How bin Laden News Was Managed
By the time President Obama announced the death of Osama bin Laden late Sunday night, senior White House officials had been engaged in two days of intense deliberations and communication with a team of highly trained Navy Seals in Pakistan. With a credible tip from an anonymous source in the region, the team had identified and invaded bin Laden’s compound in the resort town of Abbottabad.
Obama said in his widely-carried speech to the nation that he had received credible intelligence in a briefing last summer. Since March, he had chaired five national security meetings to discuss new intelligence on bin Laden. Then last Friday, with news that covert agents had discovered bin Laden’s whereabouts, Obama said, he ordered a secret operation to confront the 9/11 mastermind. A senior administration official said Sunday night that the mission was kept highly secret, and was disclosed to only a handful of senior officials in the U.S. government, to avoid compromising the operation.
Throughout the weekend, the White House stuck to the president’s usual schedule. Obama attended the White House Correspondents Dinner on Saturday to joke with Washington reporters and played nine holes of golf on Sunday morning.
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But when news arrived at the White House of bin Laden’s death on Sunday afternoon, the West Wing broke into a manic pace. The building's usual quiet broke into intense debate in the evening, as officials discussed how the news should be broken, and at what time. The traveling press pool, which had been sent home earlier in the day after Obama finished his public events, was called back to the White House.
When news arrived at the White House of bin Laden’s death, the West Wing broke into a manic pace.
As the president’s team of speechwriters in the basement drafted his statement, officials upstairs discussed the best venue. Some thought the occasion was big enough to warrant an Oval Office address. Others figured the president should speak directly to reporters in the briefing room. Because of the late hour and the lack of reporters in the West Wing, the decision was ultimately made to have Obama speak in the East Room of the White House. One official noted that it could lend gravitas for the president to be seen walking through the long center hallway to and from the podium.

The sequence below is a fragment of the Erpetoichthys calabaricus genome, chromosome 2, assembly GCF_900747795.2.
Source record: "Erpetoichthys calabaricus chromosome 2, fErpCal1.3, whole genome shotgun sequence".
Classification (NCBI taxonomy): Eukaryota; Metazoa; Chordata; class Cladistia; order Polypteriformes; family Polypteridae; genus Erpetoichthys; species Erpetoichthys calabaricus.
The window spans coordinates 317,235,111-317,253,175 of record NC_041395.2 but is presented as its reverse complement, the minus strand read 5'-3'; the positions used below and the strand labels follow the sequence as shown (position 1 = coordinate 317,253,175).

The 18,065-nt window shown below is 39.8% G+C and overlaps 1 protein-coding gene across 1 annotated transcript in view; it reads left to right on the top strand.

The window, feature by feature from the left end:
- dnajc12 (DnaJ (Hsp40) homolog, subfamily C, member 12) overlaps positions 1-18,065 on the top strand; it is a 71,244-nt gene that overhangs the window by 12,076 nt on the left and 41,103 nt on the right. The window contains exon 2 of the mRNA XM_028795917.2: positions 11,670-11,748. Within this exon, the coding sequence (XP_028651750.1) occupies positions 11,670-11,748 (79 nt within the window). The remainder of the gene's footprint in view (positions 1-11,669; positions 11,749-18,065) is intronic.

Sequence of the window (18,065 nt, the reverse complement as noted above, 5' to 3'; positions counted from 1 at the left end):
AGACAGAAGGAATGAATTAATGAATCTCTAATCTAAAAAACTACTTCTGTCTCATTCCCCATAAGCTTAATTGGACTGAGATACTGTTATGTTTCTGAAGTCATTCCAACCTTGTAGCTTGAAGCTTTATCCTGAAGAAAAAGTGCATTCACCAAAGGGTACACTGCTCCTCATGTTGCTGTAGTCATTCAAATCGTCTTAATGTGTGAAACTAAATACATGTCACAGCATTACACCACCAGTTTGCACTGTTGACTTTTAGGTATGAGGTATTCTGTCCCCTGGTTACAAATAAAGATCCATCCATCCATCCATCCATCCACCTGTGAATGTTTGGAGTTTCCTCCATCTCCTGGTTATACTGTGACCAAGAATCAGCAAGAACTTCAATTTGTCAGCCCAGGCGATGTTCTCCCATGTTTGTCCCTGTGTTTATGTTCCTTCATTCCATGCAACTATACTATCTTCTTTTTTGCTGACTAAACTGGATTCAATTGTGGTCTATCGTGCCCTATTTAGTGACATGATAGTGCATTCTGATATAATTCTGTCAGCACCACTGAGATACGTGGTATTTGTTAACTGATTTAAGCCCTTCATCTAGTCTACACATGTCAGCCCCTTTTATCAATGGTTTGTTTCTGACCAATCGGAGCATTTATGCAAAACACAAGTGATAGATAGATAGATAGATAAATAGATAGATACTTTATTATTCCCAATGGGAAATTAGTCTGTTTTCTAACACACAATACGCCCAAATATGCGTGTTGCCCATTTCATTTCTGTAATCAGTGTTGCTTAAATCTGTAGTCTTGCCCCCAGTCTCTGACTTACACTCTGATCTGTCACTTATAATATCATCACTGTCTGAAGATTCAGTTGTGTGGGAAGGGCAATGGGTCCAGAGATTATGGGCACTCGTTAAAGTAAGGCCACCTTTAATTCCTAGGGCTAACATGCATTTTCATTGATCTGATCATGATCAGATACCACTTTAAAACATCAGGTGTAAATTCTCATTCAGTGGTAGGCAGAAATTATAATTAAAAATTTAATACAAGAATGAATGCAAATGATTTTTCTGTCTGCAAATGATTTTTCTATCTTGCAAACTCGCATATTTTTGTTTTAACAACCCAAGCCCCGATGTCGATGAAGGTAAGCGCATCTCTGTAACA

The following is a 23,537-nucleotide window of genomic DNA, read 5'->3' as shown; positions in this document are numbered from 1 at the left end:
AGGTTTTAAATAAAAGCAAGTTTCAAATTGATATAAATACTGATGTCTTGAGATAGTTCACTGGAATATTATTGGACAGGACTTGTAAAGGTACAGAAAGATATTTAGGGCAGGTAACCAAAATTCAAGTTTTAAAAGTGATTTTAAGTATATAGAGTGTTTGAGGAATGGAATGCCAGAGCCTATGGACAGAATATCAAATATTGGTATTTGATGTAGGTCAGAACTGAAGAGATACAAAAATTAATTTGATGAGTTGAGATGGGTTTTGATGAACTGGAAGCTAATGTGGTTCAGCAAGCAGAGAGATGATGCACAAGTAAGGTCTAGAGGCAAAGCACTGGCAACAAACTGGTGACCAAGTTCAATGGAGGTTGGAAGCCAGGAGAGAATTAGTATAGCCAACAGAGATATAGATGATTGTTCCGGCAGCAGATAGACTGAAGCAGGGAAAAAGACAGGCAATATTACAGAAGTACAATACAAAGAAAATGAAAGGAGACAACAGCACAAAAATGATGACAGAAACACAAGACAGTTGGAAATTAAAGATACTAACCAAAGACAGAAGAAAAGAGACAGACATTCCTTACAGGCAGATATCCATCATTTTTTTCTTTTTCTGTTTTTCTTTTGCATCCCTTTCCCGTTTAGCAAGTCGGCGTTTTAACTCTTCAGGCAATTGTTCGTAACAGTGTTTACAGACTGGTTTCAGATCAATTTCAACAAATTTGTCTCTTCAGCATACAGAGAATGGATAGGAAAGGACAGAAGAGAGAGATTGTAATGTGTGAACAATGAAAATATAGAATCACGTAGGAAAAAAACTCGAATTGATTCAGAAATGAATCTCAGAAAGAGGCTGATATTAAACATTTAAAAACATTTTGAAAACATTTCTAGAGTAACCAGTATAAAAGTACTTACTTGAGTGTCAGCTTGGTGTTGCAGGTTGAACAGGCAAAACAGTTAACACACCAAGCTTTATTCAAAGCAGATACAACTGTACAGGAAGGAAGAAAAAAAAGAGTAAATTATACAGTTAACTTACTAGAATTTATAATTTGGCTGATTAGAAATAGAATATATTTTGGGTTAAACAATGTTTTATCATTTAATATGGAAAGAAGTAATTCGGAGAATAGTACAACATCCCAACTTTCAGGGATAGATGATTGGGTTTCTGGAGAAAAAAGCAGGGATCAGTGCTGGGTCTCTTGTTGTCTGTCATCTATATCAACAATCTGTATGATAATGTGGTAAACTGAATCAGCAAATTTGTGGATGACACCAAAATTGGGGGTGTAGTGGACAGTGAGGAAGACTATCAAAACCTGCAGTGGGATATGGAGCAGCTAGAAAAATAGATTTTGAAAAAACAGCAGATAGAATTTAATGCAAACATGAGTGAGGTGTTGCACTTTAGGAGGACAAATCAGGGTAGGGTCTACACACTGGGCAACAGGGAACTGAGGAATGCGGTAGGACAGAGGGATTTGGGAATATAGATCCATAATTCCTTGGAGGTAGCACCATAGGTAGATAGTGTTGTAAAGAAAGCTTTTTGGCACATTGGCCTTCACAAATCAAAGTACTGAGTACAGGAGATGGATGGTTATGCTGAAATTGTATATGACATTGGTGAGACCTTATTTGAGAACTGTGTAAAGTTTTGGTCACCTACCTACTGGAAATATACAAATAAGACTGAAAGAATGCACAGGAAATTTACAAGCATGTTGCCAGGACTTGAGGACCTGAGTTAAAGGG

Preparing for what would be one of the most important public statements of Obama’s presidency, press staffers tightly orchestrated the scene inside the East Room. Reporters were told to leave their Blackberrys outside the room, a request highly unlikely for journalists covering the president’s public remarks. Everyone was swept multiple times by the Secret Service to eliminate the chance that any electronics might interrupt Obama’s statement. Some of the country’s most senior national security officials, including National Security Adviser Thomas Donilon, CIA Director Leon Panetta, Joint Chiefs Chairman Mike Mullen, Secretary of State Hillary Clinton and Vice President Joe Biden, were brought into the room.
While people waited, Obama sat on the phone in the Oval Office. A senior official said that Obama spoke with former presidents George W. Bush and Bill Clinton to preview the news. He also said in his remarks that he had spoken with Pakistani President Asif Ali Zardari.
Obama made final edits on the nine-minute statement, which had been vetted by almost all his senior advisers. The remarks ended with a reference to the Pledge of Allegiance—a line that officials thought punctuated the serious message.
When Obama finished speaking, more than 3,000 people had assembled on Pennsylvania Avenue in front of the White House, according to one unofficial estimate from a uniformed officer. One agent wondered over his radio if security officials should “shut down” the assembly; the voice on the other end of the radio briskly responded “negative.”
By the time the crowd began to disperse shortly after 1 a.m., one official noted that the West Wing—and presumably the president—would be going to bed.
Daniel Stone is Newsweek's White House correspondent. He also covers national energy and environmental policy.